Leibniz, who had constructed his “monadology” on a Platonic and Aristotelian basis, and who had also insisted on the ideality of spatiotemporal form. It is thus that Leibniz will be taken as the starting point of the tradition of Continental idealism as it is treated in this book. （p2）
But beneaththis well-known picture of Kant as a type of metaphysical sceptic (that I characterise as the “weak” interpretation of transcendental idealism—“weak TI”) was a stronger thesis (“strong TI”), which asserted that everything into which traditional metaphysics inquired and which it took to be ultimately real was, in some sense, mind-dependent, and did not have per se existence. （p2）
On the interpretation presented here, the development of idealism in the post-Kantian period was to develop the programme of strong TI, the investigation of a world that was not “there anyway”, but which had been constructed by the human mind throughout its own developmental history. The full-blown development of this programme was to be found in Hegel’s idealist metaphysics of “spirit”.（p2）
Putting both Kant and the post-Kantians in the context of Leibniz’s attempt to rejuvenate the Platonist tradition in the context of emerging modern culture, and understanding what it might be to be an idealist rather than a realist about form, allows us to better understand the general orientation of the type of thought I call “Continental idealism”. （p3）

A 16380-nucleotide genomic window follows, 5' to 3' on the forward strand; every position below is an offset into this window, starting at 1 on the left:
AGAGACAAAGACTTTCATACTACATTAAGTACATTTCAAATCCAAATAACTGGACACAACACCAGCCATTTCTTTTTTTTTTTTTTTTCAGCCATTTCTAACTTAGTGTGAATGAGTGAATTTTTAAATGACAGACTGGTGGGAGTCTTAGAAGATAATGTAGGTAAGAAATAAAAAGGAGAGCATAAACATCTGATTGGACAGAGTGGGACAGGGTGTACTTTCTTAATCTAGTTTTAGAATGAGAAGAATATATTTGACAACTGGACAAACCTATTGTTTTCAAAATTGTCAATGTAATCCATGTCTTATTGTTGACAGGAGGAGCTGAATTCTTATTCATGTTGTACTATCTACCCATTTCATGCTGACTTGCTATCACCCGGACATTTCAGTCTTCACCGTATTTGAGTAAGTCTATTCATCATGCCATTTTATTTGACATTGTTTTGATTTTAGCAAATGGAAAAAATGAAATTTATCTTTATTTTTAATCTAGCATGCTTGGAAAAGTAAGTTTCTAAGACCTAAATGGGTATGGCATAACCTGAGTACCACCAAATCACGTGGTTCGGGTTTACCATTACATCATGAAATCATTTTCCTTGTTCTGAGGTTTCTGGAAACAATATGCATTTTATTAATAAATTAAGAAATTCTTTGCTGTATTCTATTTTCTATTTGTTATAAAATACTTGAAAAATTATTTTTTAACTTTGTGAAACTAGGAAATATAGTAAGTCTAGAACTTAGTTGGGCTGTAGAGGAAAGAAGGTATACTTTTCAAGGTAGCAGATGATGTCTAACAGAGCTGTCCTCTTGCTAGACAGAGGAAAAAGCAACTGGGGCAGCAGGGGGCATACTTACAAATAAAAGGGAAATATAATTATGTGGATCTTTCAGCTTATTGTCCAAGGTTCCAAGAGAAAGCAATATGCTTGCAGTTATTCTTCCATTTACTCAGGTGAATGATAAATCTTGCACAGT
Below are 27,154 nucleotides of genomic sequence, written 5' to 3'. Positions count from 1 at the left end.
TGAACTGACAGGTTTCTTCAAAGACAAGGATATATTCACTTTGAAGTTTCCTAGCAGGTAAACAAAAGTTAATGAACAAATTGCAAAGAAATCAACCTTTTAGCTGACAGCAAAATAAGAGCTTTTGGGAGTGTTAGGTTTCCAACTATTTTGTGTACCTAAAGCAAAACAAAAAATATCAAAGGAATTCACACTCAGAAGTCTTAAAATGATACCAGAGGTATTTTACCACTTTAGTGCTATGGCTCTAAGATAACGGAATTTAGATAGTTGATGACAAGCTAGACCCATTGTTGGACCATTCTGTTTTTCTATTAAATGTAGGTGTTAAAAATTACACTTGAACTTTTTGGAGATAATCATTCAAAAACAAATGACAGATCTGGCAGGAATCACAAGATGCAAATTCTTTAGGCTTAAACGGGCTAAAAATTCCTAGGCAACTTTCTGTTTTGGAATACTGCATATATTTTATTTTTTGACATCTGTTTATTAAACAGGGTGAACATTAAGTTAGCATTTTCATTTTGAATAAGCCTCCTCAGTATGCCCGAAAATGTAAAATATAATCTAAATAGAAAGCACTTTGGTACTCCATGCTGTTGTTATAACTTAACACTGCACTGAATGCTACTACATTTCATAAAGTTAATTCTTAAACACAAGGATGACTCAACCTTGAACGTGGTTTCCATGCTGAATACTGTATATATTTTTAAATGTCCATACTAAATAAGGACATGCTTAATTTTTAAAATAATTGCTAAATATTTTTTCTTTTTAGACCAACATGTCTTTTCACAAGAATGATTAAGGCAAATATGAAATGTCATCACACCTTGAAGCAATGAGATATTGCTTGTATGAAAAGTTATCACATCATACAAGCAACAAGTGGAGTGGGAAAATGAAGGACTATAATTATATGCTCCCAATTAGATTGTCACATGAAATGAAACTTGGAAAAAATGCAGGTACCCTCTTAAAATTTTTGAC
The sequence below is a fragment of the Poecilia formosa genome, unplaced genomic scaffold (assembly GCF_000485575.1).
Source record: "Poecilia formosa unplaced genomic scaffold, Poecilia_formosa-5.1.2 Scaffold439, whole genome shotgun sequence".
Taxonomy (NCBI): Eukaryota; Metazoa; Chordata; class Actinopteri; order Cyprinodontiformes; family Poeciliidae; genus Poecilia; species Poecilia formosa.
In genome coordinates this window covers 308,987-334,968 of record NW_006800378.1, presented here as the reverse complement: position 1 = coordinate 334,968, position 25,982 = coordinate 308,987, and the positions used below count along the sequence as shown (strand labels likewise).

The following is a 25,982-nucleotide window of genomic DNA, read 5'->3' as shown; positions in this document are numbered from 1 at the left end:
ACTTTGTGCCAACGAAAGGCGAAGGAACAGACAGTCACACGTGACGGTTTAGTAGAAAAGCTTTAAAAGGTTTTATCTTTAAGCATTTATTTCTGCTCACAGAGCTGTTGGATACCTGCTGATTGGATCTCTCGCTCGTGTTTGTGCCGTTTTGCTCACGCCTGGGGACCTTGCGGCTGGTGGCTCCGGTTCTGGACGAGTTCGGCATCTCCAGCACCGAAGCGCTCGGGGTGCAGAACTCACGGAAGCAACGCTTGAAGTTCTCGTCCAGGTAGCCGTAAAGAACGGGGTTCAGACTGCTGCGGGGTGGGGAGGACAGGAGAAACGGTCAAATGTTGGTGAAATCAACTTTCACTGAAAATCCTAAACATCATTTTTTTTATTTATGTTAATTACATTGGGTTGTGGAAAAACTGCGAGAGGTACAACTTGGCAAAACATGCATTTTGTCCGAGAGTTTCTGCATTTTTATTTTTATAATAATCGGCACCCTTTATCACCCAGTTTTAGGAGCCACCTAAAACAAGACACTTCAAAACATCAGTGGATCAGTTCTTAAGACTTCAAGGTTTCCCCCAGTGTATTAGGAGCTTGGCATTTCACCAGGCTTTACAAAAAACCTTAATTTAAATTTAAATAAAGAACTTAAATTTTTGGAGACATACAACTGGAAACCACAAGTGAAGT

All these might be contrasted with what are characteristically taken as the features of mainstream English-speaking philosophy (especially what has become dominant in the “analytic philosophy” of the last hundred years)— thus, with the tendency of philosophy (1) to align itself with the outlook of modern science against religion and ancient philosophy; (2) to favour a predominantly empiricist conception of knowledge based on a model of perceptual knowledge; (3) to reject as wrong-headed the sorts of pre-modern conceptions of existence as found in Platonism and Aristotelianism; and (4) to align itself with a materialist realism (or “naturalism”), conceived of as opposed to “idealism” as found in Berkeley, that is, as opposed to spiritual realism. （p5）
Among the features of Aristotelian thought that had to be overthrown in order for the new cosmology to emerge was Aristotle’s account of the nature of space, and it would be in the context of arguments over the new conception of space that Continental idealism would be born.